I’m not sure whether I’m a service user or recovered. These are often fixed terms used by other people and on occasion this has caused me problems. Before suffering depression I wasn’t a service user and had an everyday job, did everyday things and lived in an everyday community as included or excluded as the next person.
Then I spent 10 years in and out of hospital and became a “service user”. I lost much of my previous identity by being seen as a service user and thinking I was a service user.
For the past six years, I have been back at work and now work for a mental health association. I have not gone into hospital, not used medication and am now, apparently, not a service user. Neither am I the person I was before so I do not easily fit into either slot.
I am going to be running an advice surgery in a community mental health team in Glasgow along the same lines as one I’ve been running elsewhere in the city for the past two years. The difference this time is that I used to be a service user with this community mental health team.
I’ve made a couple of visits to the team in the past but recently went to familiarise myself with the layout and issues such as fire procedure, moving through the building and using a swipe card to go through locked doors. They showed me how to use the personal attack alarms and what happens when they are used. It was a strange experience and I felt uncomfortable, particularly thinking back to my frequent earlier visits to the service when I had no control or power.
The other thing that will take time to get used to is working with community psychiatric nurses (CPNs) on an equal footing when previously they had so much power and control over my life. Today I saw two familiar faces, one of whom was a former ward sister who looked at me in that “do I recognise that person?” sort of way, but I didn’t say anything. I remembered her name but wasn’t brave enough to say hello. A bit of me started to worry about what she was thinking and I felt like a service user again. The other person was a previous CPN of mine who did say hello, knew I was starting to work there, asked when I was starting and didn’t make me feel like a service user.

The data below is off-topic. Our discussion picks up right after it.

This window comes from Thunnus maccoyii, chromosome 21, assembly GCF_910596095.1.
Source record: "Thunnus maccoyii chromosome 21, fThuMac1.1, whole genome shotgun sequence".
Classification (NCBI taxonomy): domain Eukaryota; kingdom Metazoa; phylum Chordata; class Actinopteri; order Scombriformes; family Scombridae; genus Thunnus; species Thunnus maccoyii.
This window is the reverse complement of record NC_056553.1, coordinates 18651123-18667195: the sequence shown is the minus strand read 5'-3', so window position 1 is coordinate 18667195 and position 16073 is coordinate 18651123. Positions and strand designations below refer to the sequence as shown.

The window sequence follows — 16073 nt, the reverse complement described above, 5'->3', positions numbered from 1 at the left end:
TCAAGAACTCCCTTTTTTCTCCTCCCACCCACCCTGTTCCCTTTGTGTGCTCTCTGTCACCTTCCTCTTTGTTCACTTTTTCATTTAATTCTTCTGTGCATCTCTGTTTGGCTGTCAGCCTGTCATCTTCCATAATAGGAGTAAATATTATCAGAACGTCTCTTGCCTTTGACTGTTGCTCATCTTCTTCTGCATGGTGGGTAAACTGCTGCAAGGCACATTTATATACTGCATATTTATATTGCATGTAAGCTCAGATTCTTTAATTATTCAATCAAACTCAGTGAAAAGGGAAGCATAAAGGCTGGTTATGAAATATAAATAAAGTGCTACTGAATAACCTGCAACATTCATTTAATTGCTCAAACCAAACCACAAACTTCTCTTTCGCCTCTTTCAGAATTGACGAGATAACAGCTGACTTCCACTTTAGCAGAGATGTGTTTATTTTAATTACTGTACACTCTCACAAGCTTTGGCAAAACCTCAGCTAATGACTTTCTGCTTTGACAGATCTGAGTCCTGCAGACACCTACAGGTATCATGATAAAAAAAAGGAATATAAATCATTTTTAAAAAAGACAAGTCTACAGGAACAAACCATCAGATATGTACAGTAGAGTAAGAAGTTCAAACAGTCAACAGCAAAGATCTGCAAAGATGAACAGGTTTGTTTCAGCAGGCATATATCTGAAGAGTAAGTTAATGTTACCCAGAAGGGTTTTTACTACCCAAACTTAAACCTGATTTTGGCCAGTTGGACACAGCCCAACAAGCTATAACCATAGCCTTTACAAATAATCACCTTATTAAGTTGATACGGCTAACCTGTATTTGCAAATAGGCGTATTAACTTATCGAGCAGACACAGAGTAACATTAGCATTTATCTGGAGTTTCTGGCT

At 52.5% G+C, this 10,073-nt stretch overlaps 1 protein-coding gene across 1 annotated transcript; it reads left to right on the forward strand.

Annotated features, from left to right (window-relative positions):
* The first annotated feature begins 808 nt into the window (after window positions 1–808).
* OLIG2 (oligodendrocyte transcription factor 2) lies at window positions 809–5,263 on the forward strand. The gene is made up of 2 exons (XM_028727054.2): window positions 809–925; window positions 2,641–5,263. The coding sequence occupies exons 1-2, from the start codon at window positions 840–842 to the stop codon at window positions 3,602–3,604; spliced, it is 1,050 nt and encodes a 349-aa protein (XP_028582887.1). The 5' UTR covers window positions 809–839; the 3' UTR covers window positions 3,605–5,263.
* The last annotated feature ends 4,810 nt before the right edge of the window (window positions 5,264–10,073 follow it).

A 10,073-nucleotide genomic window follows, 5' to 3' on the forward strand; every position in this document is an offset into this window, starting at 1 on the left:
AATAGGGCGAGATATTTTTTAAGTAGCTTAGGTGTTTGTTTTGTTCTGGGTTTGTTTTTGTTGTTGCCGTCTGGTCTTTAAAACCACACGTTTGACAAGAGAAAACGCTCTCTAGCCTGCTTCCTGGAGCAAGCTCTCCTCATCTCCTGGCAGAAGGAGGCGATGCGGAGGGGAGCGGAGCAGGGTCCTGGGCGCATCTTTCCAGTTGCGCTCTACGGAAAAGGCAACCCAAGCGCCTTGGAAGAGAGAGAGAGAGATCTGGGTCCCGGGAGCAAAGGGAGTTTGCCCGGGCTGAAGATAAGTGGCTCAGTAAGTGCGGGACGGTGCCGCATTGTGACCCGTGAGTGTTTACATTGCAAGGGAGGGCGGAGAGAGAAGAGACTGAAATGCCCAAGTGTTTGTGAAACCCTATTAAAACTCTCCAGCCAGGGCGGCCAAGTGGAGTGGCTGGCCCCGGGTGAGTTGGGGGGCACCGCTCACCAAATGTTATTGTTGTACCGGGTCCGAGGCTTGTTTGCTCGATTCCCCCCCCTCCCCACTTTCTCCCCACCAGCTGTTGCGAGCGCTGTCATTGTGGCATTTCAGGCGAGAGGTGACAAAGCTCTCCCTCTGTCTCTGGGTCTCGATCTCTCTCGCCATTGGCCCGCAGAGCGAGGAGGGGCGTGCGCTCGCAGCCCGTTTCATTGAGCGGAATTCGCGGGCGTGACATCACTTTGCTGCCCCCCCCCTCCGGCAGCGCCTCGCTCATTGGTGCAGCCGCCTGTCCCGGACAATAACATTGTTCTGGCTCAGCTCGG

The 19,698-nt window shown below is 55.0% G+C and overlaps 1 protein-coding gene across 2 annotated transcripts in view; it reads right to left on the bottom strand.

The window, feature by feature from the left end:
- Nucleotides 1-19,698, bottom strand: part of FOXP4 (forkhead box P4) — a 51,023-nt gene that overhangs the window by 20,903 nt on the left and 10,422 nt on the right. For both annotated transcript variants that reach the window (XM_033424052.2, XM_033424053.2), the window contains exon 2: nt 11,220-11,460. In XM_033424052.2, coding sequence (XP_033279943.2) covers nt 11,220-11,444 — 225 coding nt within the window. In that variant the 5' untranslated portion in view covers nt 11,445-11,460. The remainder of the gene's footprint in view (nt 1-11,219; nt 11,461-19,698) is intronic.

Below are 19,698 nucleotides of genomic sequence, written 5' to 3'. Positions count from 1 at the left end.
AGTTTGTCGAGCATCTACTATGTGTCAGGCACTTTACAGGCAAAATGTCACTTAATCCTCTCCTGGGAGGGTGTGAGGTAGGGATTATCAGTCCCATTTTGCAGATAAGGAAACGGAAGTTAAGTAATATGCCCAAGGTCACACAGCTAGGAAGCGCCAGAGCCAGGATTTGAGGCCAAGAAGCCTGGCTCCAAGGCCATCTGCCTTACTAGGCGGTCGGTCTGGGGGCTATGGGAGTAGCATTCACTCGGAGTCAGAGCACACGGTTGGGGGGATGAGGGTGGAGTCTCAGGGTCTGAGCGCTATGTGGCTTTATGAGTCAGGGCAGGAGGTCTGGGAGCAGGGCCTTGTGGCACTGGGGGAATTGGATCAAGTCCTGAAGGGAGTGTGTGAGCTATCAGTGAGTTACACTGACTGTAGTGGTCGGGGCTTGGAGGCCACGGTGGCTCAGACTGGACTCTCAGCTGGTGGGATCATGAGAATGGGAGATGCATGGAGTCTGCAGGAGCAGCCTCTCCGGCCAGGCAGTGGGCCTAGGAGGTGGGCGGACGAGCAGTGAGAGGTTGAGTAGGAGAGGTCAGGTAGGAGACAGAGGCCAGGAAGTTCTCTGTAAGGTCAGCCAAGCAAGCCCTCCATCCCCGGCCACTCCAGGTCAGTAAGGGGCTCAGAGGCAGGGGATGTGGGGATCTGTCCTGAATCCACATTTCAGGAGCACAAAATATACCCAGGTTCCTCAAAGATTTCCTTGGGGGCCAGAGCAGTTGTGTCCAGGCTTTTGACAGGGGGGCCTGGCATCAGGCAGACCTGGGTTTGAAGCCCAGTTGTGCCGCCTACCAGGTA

I’ve been in this situation before and overcame it. I usually make myself feel like a service user, not other people. It feels easier or more natural for me to think and feel that way, and I’m not sure that is a state of mind from which I can ever fully recover and always have to confront myself when it happens. This is why I don’t accept praise comfortably. Perhaps that is why, for me, terms like “recovery” and “service user” are about states of mind which I can impose on myself, as well as other people.
It is easy to say I needed to recover from services, but the hardest recovery is recovering from myself which is an area I don’t think I talk about.
Chris White has used mental health services